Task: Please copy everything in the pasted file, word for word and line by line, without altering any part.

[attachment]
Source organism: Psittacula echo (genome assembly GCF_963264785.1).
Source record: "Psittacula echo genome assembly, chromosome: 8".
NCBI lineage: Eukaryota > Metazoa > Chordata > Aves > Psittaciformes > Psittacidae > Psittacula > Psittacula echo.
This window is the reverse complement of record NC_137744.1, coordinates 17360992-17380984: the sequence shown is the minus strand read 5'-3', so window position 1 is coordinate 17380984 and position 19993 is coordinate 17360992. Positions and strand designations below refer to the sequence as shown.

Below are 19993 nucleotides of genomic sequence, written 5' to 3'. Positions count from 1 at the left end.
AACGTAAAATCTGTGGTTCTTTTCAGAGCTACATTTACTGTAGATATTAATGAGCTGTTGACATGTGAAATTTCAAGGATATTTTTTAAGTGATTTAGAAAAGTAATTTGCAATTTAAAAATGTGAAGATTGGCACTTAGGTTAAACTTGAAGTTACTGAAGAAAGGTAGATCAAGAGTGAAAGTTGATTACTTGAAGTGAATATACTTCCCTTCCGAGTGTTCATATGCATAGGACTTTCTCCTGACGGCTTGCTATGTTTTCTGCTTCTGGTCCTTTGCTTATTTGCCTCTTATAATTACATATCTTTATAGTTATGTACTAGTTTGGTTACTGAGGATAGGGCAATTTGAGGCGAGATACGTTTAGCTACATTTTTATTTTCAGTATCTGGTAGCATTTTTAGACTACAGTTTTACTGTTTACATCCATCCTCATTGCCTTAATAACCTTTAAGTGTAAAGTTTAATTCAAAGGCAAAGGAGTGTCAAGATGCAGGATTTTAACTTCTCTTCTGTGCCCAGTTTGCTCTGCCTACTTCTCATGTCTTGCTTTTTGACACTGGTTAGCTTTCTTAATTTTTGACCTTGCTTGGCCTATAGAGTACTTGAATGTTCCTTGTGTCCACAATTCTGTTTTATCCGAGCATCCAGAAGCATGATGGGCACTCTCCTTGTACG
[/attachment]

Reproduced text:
Source organism: Psittacula echo (genome assembly GCF_963264785.1).
Source record: "Psittacula echo genome assembly, chromosome: 8".
NCBI lineage: Eukaryota > Metazoa > Chordata > Aves > Psittaciformes > Psittacidae > Psittacula > Psittacula echo.
This window is the reverse complement of record NC_137744.1, coordinates 17360992-17380984: the sequence shown is the minus strand read 5'-3', so window position 1 is coordinate 17380984 and position 19993 is coordinate 17360992. Positions and strand designations below refer to the sequence as shown.

Below are 19993 nucleotides of genomic sequence, written 5' to 3'. Positions count from 1 at the left end.
AACGTAAAATCTGTGGTTCTTTTCAGAGCTACATTTACTGTAGATATTAATGAGCTGTTGACATGTGAAATTTCAAGGATATTTTTTAAGTGATTTAGAAAAGTAATTTGCAATTTAAAAATGTGAAGATTGGCACTTAGGTTAAACTTGAAGTTACTGAAGAAAGGTAGATCAAGAGTGAAAGTTGATTACTTGAAGTGAATATACTTCCCTTCCGAGTGTTCATATGCATAGGACTTTCTCCTGACGGCTTGCTATGTTTTCTGCTTCTGGTCCTTTGCTTATTTGCCTCTTATAATTACATATCTTTATAGTTATGTACTAGTTTGGTTACTGAGGATAGGGCAATTTGAGGCGAGATACGTTTAGCTACATTTTTATTTTCAGTATCTGGTAGCATTTTTAGACTACAGTTTTACTGTTTACATCCATCCTCATTGCCTTAATAACCTTTAAGTGTAAAGTTTAATTCAAAGGCAAAGGAGTGTCAAGATGCAGGATTTTAACTTCTCTTCTGTGCCCAGTTTGCTCTGCCTACTTCTCATGTCTTGCTTTTTGACACTGGTTAGCTTTCTTAATTTTTGACCTTGCTTGGCCTATAGAGTACTTGAATGTTCCTTGTGTCCACAATTCTGTTTTATCCGAGCATCCAGAAGCATGATGGGCACTCTCCTTGTACG